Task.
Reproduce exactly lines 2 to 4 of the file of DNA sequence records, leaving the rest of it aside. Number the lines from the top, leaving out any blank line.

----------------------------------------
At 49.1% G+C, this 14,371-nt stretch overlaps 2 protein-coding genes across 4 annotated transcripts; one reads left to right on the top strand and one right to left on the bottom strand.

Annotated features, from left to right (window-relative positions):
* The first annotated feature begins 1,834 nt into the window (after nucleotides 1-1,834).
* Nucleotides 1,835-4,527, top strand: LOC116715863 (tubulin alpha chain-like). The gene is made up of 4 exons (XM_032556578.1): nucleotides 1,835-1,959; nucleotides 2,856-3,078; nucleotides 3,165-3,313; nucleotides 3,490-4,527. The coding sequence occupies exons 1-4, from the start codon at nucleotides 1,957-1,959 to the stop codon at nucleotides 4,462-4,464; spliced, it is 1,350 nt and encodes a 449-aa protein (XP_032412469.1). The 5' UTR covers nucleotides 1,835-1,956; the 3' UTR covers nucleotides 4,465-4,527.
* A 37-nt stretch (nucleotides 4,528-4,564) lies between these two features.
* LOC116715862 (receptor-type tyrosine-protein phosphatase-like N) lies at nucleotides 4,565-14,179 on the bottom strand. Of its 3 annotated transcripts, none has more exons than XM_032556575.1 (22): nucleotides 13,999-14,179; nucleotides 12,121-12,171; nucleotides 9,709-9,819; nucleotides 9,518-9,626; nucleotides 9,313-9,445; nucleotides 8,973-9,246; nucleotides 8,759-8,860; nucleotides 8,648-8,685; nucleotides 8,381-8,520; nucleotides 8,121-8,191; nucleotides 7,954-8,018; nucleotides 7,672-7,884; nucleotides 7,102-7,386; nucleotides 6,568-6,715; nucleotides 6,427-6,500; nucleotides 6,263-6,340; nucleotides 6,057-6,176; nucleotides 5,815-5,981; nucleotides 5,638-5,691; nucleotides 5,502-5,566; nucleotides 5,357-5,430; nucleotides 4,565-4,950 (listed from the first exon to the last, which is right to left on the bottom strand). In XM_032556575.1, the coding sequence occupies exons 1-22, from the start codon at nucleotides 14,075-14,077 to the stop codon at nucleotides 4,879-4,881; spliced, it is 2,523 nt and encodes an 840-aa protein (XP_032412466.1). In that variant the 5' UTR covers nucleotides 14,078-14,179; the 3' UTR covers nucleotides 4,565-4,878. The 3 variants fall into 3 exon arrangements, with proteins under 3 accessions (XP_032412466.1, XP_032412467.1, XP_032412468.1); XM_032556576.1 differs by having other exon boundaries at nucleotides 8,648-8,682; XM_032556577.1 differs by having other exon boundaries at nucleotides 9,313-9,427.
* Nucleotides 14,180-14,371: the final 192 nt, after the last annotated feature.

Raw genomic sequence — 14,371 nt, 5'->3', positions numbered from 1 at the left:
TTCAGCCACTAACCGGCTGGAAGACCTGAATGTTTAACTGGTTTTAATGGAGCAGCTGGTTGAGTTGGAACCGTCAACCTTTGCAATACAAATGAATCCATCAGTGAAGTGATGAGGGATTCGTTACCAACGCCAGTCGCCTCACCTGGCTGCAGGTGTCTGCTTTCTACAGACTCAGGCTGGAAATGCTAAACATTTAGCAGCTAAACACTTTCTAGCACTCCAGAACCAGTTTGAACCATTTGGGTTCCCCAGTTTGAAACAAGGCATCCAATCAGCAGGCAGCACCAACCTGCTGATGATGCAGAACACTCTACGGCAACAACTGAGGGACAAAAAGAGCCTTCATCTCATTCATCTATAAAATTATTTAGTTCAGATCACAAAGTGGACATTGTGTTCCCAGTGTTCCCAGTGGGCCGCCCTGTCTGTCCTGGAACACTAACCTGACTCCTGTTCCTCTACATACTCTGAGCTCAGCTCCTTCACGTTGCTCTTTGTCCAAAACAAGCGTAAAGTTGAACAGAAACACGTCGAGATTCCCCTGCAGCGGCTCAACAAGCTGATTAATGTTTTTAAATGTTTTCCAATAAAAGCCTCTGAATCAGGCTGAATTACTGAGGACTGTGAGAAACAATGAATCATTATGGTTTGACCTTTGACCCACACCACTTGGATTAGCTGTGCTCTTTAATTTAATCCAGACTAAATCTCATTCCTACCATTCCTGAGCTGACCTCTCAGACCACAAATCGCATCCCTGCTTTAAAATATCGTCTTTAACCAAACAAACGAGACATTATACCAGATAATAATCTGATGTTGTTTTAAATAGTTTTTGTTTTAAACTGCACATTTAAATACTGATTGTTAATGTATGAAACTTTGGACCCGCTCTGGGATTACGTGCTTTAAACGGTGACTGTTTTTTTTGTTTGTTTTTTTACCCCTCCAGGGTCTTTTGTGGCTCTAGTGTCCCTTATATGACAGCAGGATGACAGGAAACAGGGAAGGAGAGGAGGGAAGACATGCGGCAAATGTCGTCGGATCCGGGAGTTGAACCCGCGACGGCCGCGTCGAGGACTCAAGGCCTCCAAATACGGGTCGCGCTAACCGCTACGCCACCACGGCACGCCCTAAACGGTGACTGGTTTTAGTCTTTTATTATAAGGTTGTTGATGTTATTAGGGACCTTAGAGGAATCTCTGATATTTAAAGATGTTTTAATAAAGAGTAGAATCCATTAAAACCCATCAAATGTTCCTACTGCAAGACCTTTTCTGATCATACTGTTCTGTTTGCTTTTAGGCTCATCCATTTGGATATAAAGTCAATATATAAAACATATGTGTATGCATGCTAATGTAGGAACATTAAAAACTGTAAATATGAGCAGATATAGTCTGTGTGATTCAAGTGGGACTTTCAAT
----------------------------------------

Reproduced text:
Annotated features, from left to right (window-relative positions):
* The first annotated feature begins 1,834 nt into the window (after nucleotides 1-1,834).
* Nucleotides 1,835-4,527, top strand: LOC116715863 (tubulin alpha chain-like). The gene is made up of 4 exons (XM_032556578.1): nucleotides 1,835-1,959; nucleotides 2,856-3,078; nucleotides 3,165-3,313; nucleotides 3,490-4,527. The coding sequence occupies exons 1-4, from the start codon at nucleotides 1,957-1,959 to the stop codon at nucleotides 4,462-4,464; spliced, it is 1,350 nt and encodes a 449-aa protein (XP_032412469.1). The 5' UTR covers nucleotides 1,835-1,956; the 3' UTR covers nucleotides 4,465-4,527.